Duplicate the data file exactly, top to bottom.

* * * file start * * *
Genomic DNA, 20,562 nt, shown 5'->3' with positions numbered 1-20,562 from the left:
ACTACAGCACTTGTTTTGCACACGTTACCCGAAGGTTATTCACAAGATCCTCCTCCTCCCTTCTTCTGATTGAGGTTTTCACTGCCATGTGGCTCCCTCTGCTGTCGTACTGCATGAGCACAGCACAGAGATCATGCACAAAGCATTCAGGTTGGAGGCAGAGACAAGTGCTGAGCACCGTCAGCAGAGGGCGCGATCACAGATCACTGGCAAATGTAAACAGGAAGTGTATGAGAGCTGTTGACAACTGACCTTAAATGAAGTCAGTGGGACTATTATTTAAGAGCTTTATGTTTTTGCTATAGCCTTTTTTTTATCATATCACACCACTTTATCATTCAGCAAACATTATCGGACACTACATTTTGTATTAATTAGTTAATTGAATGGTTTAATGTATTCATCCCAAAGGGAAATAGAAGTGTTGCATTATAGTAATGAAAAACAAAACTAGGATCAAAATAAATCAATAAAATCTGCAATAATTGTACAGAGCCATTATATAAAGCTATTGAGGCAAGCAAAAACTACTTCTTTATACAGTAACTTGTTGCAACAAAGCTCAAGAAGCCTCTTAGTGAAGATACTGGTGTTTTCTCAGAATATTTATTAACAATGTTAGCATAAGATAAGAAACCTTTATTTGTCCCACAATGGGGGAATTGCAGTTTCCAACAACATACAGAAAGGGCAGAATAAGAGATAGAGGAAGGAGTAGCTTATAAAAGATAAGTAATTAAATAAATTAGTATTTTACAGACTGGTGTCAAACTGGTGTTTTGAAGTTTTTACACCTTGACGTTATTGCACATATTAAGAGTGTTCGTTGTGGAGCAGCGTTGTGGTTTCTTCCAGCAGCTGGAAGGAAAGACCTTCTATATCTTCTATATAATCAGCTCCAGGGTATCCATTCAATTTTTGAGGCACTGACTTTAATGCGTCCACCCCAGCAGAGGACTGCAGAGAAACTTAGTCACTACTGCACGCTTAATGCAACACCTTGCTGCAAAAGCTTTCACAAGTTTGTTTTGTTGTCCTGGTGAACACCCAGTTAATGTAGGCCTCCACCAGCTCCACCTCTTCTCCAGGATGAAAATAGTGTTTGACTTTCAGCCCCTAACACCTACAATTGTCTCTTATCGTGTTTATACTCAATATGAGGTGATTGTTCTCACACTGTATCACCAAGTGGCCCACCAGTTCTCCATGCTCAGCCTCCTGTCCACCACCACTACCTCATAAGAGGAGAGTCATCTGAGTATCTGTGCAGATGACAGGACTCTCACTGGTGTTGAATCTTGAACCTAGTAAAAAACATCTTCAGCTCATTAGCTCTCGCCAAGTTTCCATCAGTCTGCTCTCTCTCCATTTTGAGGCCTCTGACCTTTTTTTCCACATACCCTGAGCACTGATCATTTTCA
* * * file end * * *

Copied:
Genomic DNA, 20,562 nt, shown 5'->3' with positions numbered 1-20,562 from the left:
ACTACAGCACTTGTTTTGCACACGTTACCCGAAGGTTATTCACAAGATCCTCCTCCTCCCTTCTTCTGATTGAGGTTTTCACTGCCATGTGGCTCCCTCTGCTGTCGTACTGCATGAGCACAGCACAGAGATCATGCACAAAGCATTCAGGTTGGAGGCAGAGACAAGTGCTGAGCACCGTCAGCAGAGGGCGCGATCACAGATCACTGGCAAATGTAAACAGGAAGTGTATGAGAGCTGTTGACAACTGACCTTAAATGAAGTCAGTGGGACTATTATTTAAGAGCTTTATGTTTTTGCTATAGCCTTTTTTTTATCATATCACACCACTTTATCATTCAGCAAACATTATCGGACACTACATTTTGTATTAATTAGTTAATTGAATGGTTTAATGTATTCATCCCAAAGGGAAATAGAAGTGTTGCATTATAGTAATGAAAAACAAAACTAGGATCAAAATAAATCAATAAAATCTGCAATAATTGTACAGAGCCATTATATAAAGCTATTGAGGCAAGCAAAAACTACTTCTTTATACAGTAACTTGTTGCAACAAAGCTCAAGAAGCCTCTTAGTGAAGATACTGGTGTTTTCTCAGAATATTTATTAACAATGTTAGCATAAGATAAGAAACCTTTATTTGTCCCACAATGGGGGAATTGCAGTTTCCAACAACATACAGAAAGGGCAGAATAAGAGATAGAGGAAGGAGTAGCTTATAAAAGATAAGTAATTAAATAAATTAGTATTTTACAGACTGGTGTCAAACTGGTGTTTTGAAGTTTTTACACCTTGACGTTATTGCACATATTAAGAGTGTTCGTTGTGGAGCAGCGTTGTGGTTTCTTCCAGCAGCTGGAAGGAAAGACCTTCTATATCTTCTATATAATCAGCTCCAGGGTATCCATTCAATTTTTGAGGCACTGACTTTAATGCGTCCACCCCAGCAGAGGACTGCAGAGAAACTTAGTCACTACTGCACGCTTAATGCAACACCTTGCTGCAAAAGCTTTCACAAGTTTGTTTTGTTGTCCTGGTGAACACCCAGTTAATGTAGGCCTCCACCAGCTCCACCTCTTCTCCAGGATGAAAATAGTGTTTGACTTTCAGCCCCTAACACCTACAATTGTCTCTTATCGTGTTTATACTCAATATGAGGTGATTGTTCTCACACTGTATCACCAAGTGGCCCACCAGTTCTCCATGCTCAGCCTCCTGTCCACCACCACTACCTCATAAGAGGAGAGTCATCTGAGTATCTGTGCAGATGACAGGACTCTCACTGGTGTTGAATCTTGAACCTAGTAAAAAACATCTTCAGCTCATTAGCTCTCGCCAAGTTTCCATCAGTCTGCTCTCTCTCCATTTTGAGGCCTCTGACCTTTTTTTCCACATACCCTGAGCACTGATCATTTTCA